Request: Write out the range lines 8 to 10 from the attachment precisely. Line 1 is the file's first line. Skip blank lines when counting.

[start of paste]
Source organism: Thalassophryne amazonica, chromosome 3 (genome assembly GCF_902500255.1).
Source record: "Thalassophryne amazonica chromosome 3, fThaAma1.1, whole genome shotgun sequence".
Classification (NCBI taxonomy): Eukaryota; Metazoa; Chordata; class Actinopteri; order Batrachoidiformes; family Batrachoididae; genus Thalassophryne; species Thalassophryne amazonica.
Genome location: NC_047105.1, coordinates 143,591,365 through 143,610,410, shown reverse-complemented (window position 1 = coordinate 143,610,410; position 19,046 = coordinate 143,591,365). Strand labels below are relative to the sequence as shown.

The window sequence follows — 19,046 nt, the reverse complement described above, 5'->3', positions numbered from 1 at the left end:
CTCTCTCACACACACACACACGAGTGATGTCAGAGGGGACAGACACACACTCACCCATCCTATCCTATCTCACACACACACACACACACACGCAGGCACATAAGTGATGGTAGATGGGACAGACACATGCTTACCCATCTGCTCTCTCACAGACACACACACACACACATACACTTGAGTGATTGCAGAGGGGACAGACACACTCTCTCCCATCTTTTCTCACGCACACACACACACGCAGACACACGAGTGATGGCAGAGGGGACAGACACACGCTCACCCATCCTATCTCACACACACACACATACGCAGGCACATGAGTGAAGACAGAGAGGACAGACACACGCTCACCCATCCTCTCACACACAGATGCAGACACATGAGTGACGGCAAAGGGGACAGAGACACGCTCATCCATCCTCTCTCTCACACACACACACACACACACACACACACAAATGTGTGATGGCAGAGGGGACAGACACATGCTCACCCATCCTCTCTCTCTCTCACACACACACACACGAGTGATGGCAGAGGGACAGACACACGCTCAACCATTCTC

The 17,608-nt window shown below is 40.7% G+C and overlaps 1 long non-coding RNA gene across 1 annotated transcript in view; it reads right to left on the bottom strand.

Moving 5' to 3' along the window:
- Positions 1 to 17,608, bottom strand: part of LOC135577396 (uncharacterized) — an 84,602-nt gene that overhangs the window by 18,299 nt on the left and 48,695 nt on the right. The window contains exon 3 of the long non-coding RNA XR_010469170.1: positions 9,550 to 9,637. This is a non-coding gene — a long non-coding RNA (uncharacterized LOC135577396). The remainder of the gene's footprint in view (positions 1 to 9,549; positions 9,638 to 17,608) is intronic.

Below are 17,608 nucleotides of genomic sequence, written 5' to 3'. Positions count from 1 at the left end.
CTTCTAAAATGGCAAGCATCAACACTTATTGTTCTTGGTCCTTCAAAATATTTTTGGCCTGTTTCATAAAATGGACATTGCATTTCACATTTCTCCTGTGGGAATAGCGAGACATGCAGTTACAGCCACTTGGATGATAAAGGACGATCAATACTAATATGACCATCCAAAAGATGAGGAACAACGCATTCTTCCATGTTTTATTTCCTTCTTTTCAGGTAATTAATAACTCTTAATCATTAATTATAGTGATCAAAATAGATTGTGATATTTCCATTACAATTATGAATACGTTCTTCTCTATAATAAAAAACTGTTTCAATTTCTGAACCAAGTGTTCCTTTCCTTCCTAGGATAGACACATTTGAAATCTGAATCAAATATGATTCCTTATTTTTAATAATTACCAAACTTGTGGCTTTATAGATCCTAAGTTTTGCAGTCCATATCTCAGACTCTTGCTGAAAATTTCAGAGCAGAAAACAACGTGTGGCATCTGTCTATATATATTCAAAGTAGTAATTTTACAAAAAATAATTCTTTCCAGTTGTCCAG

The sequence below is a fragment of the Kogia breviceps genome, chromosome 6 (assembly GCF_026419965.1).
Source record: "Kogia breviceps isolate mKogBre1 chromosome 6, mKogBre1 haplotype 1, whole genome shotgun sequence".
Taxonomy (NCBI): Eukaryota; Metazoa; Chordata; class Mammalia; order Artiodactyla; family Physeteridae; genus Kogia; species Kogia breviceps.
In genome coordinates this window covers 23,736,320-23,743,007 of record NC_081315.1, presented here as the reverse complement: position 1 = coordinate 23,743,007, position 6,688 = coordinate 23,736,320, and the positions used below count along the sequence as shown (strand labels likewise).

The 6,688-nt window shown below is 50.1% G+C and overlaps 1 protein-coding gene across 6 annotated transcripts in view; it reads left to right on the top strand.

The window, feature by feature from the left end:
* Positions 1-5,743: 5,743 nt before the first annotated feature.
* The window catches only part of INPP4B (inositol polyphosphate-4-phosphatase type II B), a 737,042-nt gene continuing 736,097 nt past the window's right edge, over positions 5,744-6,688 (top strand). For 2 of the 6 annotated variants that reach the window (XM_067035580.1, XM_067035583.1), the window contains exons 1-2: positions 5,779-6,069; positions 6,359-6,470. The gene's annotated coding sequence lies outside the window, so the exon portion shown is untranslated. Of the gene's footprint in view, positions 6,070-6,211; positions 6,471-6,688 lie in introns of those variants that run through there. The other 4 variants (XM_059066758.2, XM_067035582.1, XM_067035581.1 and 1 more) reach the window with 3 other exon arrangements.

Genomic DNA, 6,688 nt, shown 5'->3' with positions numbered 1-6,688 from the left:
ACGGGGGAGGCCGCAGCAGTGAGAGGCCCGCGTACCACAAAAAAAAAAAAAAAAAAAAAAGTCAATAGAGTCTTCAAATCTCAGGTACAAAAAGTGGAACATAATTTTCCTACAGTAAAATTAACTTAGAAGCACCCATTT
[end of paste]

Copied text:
Moving 5' to 3' along the window:
- Positions 1 to 17,608, bottom strand: part of LOC135577396 (uncharacterized) — an 84,602-nt gene that overhangs the window by 18,299 nt on the left and 48,695 nt on the right. The window contains exon 3 of the long non-coding RNA XR_010469170.1: positions 9,550 to 9,637. This is a non-coding gene — a long non-coding RNA (uncharacterized LOC135577396). The remainder of the gene's footprint in view (positions 1 to 9,549; positions 9,638 to 17,608) is intronic.

Below are 17,608 nucleotides of genomic sequence, written 5' to 3'. Positions count from 1 at the left end.